A law that roadside peddlers say will put them out of business in Anne Arundel County will go into effect Oct. 1.
The County Council voted 6-1 late Monday night to approve legislation that will affect how and where itinerant vendors can park and hawk their wares, whether live crabs, stuffed animals or portraits of Elvis on velvet. Councilman John J. Klocko III, a Crofton Republican, opposed the measure.
The new law -- backed by seafood houses and garden shops -- requires roadside merchants to obtain county permits, restricts them to certain commercial areas and requires them to provide safe and adequate parking. The permits would cost $25 a day or $250 a year and would be enforced by county police on weekends.
Christine Cogliano, owner of Red Rose Florist in Glen Burnie, applauded the new rules.
"The roadside vendors have gotten out of hand," she told the council. "It used to be that you had 12 in the entire county. Now you can find that many in a one-mile radius."
Ms. Cogliano said the appearance of so many flower vendors, particularly during major holidays, is taking money out of her pocket.
"I rely on the major holidays to carry me throughout the year," she said.
Several vendors who sell flowers, snowballs and produce from street-side stands appealed to council members not to approve the bill sponsored by Councilman James E. "Ed" DeGrange, a Glen Burnie Democrat.
"When I'm reading [in the newspaper] that I'm siphoning money from other people who are doing better than I am, it really upsets me," said Robert Niehaus, whose Town and Country Flowers operates a half-dozen roadside stands in Anne Arundel. Mr. Niehaus said his family began selling flowers roadside 25 years ago.
"We've built a business here and have competed fairly," he said. "We'll be hurt very much by this bill."
Pamela Offer of Deale said the law will force her to close the snowball stand she outfitted for her three teen-age nephews three years ago. The stand is in her mother's front yard in residential Churchton.
"When I was a child, we sold lemonade and hot dogs from the front yard in the summer so we had something to do," Ms. Offer said. "If you charge us $25 a day, or cut us out, what are we going to do about the children?"
Although the measure exempts farmers who sell their own home-grown produce, Richard Bishop said the law could force his family to close its fruit and vegetable stand in Harwood.
Mr. Bishop said he supplements the produce he grows on his 27-acre farm with vegetables he buys from other farmers. That makes him ineligible for the exemption.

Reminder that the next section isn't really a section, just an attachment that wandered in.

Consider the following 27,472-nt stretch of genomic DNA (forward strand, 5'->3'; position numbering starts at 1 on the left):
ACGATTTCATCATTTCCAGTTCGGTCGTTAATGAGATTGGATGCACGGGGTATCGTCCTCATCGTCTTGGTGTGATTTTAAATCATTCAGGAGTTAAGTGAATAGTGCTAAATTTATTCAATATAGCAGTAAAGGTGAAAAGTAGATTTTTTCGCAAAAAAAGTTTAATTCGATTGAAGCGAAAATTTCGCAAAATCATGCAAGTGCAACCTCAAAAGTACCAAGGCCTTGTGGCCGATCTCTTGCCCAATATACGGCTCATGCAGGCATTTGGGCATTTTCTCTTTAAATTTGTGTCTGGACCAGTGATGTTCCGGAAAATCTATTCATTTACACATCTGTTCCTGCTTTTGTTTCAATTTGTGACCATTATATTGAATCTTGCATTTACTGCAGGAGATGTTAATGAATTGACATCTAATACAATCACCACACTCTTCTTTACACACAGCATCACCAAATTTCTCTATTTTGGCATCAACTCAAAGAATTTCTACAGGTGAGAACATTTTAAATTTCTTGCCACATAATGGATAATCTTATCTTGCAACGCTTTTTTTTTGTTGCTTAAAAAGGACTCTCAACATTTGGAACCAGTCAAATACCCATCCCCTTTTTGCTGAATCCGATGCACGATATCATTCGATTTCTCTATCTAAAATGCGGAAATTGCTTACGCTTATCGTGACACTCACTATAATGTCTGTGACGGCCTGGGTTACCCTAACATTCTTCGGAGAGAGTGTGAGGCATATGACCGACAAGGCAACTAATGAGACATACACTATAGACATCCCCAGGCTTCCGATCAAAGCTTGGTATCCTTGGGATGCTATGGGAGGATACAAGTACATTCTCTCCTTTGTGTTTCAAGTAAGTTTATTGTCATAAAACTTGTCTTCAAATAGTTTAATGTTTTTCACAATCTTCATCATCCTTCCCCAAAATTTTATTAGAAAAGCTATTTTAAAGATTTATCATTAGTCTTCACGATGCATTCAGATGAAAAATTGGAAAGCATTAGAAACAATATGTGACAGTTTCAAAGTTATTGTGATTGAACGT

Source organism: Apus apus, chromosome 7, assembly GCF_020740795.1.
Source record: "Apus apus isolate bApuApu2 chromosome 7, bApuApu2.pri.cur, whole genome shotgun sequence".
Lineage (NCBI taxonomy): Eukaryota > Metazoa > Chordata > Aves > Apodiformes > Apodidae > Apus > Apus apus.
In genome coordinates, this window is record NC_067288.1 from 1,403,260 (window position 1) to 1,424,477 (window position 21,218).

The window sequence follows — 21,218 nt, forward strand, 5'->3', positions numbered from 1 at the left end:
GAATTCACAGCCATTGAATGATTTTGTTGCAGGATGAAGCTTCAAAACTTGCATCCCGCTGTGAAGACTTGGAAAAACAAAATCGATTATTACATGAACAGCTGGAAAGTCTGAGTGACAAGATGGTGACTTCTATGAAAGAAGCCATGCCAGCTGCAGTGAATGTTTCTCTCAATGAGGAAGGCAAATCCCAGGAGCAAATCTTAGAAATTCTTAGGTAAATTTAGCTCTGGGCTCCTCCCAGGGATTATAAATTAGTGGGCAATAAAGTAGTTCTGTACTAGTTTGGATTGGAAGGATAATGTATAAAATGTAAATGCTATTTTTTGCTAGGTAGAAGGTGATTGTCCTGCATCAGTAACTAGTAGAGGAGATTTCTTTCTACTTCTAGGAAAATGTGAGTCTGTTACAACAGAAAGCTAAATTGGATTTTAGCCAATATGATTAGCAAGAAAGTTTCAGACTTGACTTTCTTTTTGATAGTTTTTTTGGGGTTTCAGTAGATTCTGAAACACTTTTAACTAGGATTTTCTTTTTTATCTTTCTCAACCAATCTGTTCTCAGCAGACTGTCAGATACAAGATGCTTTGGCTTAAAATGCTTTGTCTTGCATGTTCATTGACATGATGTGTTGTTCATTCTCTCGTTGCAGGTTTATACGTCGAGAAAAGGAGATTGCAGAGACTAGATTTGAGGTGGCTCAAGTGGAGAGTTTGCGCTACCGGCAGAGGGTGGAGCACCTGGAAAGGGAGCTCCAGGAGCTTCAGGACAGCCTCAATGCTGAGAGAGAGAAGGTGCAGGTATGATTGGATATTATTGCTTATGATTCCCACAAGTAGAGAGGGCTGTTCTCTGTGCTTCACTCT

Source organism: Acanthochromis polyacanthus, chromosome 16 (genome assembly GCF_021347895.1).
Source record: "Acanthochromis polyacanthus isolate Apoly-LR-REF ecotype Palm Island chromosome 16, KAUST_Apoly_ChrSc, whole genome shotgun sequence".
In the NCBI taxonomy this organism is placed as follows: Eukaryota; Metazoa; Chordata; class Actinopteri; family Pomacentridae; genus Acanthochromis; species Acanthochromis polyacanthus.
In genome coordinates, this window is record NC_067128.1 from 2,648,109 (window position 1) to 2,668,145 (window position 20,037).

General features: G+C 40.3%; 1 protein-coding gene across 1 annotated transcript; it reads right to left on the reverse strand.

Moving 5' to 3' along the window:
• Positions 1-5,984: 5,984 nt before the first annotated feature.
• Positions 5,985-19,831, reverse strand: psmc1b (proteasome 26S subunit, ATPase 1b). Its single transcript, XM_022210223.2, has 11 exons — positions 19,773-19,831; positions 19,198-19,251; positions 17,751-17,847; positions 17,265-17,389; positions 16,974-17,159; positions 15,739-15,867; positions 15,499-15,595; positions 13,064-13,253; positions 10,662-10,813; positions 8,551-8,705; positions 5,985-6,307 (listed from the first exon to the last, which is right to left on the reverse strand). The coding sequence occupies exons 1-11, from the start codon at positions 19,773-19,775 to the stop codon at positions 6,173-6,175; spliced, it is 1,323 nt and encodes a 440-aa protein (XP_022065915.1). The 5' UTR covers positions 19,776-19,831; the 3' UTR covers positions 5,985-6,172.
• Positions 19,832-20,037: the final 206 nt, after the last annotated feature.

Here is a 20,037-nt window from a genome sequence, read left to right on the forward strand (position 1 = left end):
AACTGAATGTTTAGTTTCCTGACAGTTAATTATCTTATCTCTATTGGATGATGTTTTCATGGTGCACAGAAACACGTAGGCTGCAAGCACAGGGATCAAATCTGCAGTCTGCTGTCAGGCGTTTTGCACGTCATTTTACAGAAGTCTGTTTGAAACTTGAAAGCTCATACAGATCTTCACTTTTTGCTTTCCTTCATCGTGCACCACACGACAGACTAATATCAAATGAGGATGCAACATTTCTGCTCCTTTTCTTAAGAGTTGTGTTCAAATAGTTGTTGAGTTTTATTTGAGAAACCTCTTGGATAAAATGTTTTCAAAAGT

The Southern Anne Arundel County Chamber of Commerce, which represents farmers and watermen, also opposed the measure.
Pam Gessford, a member of the chamber's board of directors, said the law, which is aimed primarily at growing number of roadside vendors along Ritchie Highway, will hurt many South County businesses.
"North County and South County are different, and we all know it," said Ms. Gessford, the owner of a consignment shop in Friendship. "We have a lot of small businesses in South County" that do business from their front yards.
Paul McHenry, president of the Southern Anne Arundel County Chamber of Commerce, said yesterday that he will ask County Executive John G. Gary to veto the measure.
A spokesman for Mr. Gary said the executive is unlikely to veto the bill, although he is concerned about the possible impact on South County and nonprofit fund-raisers.
Mr. Klocko said he will attempt to amend the law before it takes affect to relax the rules in southern Anne Arundel, which has almost no commercial zoning.
Also Monday the council voted unanimously to grant tax breaks to a nonprofit housing developer in Galesville.
Arundel Community Development Services Inc. will receive a break on the real estate taxes it must pay on 2 acres within sight of the West River where it hopes to rehabilitate 16 rental homes for low-income families.
The agency, which was spun off from the county government to the private sector two years ago, plans to use $1.2 million in federal and state aid to install bathrooms and indoor plumbing in the homes, which date to the turn of the century.
Most of the residents of the West Benning Road enclave were shuckers at the Woodfield Oyster Co.'s now-defunct packing plant or are their descendants.
"We're asking you, do not deprive us," said Renee Sellman. "Bring us out of the 1940s and into the '90s."